How to Refinance Your Debts
Fortunately, you can refinance almost all types of debt, from mortgages to car loans, student loans, credit cards, and more.
Here, we are sharing what you need to know if you want to refinance your debt.
Refinancing a mortgage
Refinancing your mortgage is an option to reduce your monthly payment, particularly when interest rates are low.
Recently, it has become easier for homeowners to refinance a mortgage through a traditional lender. For instance, some credit unions offer 30-year fixed mortgages for retirees with fixed incomes. Other large companies like Fannie Mae will let homeowners use a portion of their retirement savings as income when calculating their qualifications.
Refinancing student loans
If you are among the thousands of graduates still carrying the burden of student loans, you are in luck: Public and private lenders alike offer various refinancing options with interest rates as low as two percent. If you’ve consistently made timely payments, you are more likely to score a favorable interest rate.
If you refinance a federal PLUS loan, keep in mind that you may forfeit the opportunity to select an income-driven repayment plan. As such, before pursuing a refinance option, make sure you have a consistent, reliable income to continue making your fixed payments.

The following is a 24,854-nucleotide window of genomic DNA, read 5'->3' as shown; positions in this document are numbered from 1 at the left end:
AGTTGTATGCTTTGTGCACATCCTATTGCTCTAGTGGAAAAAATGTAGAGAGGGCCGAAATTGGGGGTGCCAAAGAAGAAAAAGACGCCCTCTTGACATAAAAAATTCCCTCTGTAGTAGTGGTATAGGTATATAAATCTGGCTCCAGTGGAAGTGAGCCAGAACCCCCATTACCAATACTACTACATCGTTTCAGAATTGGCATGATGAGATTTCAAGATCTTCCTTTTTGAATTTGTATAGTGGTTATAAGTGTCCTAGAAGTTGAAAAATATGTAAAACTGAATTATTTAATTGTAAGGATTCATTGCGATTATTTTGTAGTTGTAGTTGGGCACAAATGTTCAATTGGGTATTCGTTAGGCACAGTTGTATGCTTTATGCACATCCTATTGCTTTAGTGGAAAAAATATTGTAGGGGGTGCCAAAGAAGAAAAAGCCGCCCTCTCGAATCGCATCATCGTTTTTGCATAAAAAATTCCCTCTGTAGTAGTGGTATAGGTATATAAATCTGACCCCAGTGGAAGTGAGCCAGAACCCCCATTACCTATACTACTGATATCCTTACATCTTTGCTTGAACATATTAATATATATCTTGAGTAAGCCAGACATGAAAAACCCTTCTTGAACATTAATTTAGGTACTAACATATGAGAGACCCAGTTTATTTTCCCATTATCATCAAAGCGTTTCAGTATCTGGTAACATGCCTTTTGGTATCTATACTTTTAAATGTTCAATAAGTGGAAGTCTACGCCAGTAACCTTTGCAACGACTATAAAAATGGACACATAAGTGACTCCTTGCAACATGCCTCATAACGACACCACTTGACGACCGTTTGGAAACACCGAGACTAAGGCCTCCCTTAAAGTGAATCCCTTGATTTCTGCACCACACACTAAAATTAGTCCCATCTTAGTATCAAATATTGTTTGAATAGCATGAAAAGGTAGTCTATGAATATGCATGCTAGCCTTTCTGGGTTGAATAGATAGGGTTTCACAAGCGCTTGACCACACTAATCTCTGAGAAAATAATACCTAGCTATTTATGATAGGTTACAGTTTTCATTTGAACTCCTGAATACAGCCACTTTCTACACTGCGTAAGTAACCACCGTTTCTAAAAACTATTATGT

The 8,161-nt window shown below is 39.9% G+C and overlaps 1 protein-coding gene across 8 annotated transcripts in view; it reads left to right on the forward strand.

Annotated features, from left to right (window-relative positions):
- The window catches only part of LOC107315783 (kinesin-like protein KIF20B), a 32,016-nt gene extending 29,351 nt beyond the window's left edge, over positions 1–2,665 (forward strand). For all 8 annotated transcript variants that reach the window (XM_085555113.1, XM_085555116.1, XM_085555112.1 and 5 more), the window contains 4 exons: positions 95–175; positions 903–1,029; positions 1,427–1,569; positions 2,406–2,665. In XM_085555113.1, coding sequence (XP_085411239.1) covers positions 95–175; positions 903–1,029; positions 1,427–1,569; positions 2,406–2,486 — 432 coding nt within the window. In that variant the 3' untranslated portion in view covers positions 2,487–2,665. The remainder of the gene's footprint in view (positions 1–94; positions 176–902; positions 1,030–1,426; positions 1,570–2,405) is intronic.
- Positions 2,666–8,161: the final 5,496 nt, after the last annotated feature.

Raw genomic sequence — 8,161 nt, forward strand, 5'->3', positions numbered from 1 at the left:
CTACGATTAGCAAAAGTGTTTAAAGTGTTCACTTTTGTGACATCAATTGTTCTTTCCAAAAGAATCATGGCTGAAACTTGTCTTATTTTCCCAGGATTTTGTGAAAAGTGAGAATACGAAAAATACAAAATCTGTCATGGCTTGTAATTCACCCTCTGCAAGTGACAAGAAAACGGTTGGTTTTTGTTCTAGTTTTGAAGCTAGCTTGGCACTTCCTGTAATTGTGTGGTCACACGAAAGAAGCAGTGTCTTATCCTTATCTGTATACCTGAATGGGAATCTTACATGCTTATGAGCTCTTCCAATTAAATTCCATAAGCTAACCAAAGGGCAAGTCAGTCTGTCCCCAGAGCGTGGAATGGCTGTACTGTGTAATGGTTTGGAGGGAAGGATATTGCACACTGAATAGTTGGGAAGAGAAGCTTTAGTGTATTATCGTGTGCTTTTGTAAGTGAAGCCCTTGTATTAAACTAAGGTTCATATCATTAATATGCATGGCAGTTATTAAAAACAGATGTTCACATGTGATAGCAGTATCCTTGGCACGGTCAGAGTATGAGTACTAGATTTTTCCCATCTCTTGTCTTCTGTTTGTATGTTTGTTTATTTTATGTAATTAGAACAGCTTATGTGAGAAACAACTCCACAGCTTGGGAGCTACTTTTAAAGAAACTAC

Refinancing a car loan
For borrowers with strong credit, refinancing options apply to car loans as well. Banks and credit unions offer refinancing options with interest rates as low as 2.24 percent. You can locate a credit union near you by searching aSmarterChoice.org.
Refinancing credit card debt
If you are juggling high-interest credit card payments, consider a 0% balance transfer offer. In order to qualify, you will need to have strong credit. However, there are some situations in which you can qualify even if you have a low credit score. Most credit card applications require borrowers to declare their income, which may include income from a retirement or investment account.
To shop around for the best deals, check out sites like NerdWallet and MagnifyMoney.
Refinance only when it makes financial sense
Although there are many ways to refinance your various loans, refinancing is not for everyone. There are often costs associated with refinancing – like closing costs for a mortgage refinance – and as such, you will need to carefully weigh whether your long-term savings outweigh upfront expenses. Additionally, refinancing to pay down your debts sooner likely means you will face higher monthly payments, so make sure you are equipped to tackle them before you take the plunge.